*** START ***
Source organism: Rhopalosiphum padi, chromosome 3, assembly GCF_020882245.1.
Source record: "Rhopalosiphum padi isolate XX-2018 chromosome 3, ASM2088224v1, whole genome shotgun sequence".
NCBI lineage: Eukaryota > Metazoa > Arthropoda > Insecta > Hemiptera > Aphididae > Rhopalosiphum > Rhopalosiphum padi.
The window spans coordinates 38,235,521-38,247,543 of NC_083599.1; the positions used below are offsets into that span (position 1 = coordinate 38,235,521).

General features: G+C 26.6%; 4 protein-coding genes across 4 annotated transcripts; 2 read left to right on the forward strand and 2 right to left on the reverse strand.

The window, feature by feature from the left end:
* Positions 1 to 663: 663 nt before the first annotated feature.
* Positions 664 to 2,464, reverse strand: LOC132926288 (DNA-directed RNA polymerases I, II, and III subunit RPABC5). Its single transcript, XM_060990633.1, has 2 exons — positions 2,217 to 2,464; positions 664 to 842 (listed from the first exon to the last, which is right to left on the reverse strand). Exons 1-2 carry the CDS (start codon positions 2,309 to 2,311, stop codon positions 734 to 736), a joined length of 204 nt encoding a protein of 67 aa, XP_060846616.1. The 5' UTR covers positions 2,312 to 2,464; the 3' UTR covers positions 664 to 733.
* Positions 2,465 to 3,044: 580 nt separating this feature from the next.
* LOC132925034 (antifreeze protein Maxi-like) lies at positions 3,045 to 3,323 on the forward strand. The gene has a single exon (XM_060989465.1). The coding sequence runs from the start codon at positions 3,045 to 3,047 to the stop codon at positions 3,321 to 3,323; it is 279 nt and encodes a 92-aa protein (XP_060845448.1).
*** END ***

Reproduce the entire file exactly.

Source organism: Rhopalosiphum padi, chromosome 3, assembly GCF_020882245.1.
Source record: "Rhopalosiphum padi isolate XX-2018 chromosome 3, ASM2088224v1, whole genome shotgun sequence".
NCBI lineage: Eukaryota > Metazoa > Arthropoda > Insecta > Hemiptera > Aphididae > Rhopalosiphum > Rhopalosiphum padi.
The window spans coordinates 38,235,521-38,247,543 of NC_083599.1; the positions used below are offsets into that span (position 1 = coordinate 38,235,521).

General features: G+C 26.6%; 4 protein-coding genes across 4 annotated transcripts; 2 read left to right on the forward strand and 2 right to left on the reverse strand.

The window, feature by feature from the left end:
* Positions 1 to 663: 663 nt before the first annotated feature.
* Positions 664 to 2,464, reverse strand: LOC132926288 (DNA-directed RNA polymerases I, II, and III subunit RPABC5). Its single transcript, XM_060990633.1, has 2 exons — positions 2,217 to 2,464; positions 664 to 842 (listed from the first exon to the last, which is right to left on the reverse strand). Exons 1-2 carry the CDS (start codon positions 2,309 to 2,311, stop codon positions 734 to 736), a joined length of 204 nt encoding a protein of 67 aa, XP_060846616.1. The 5' UTR covers positions 2,312 to 2,464; the 3' UTR covers positions 664 to 733.
* Positions 2,465 to 3,044: 580 nt separating this feature from the next.
* LOC132925034 (antifreeze protein Maxi-like) lies at positions 3,045 to 3,323 on the forward strand. The gene has a single exon (XM_060989465.1). The coding sequence runs from the start codon at positions 3,045 to 3,047 to the stop codon at positions 3,321 to 3,323; it is 279 nt and encodes a 92-aa protein (XP_060845448.1).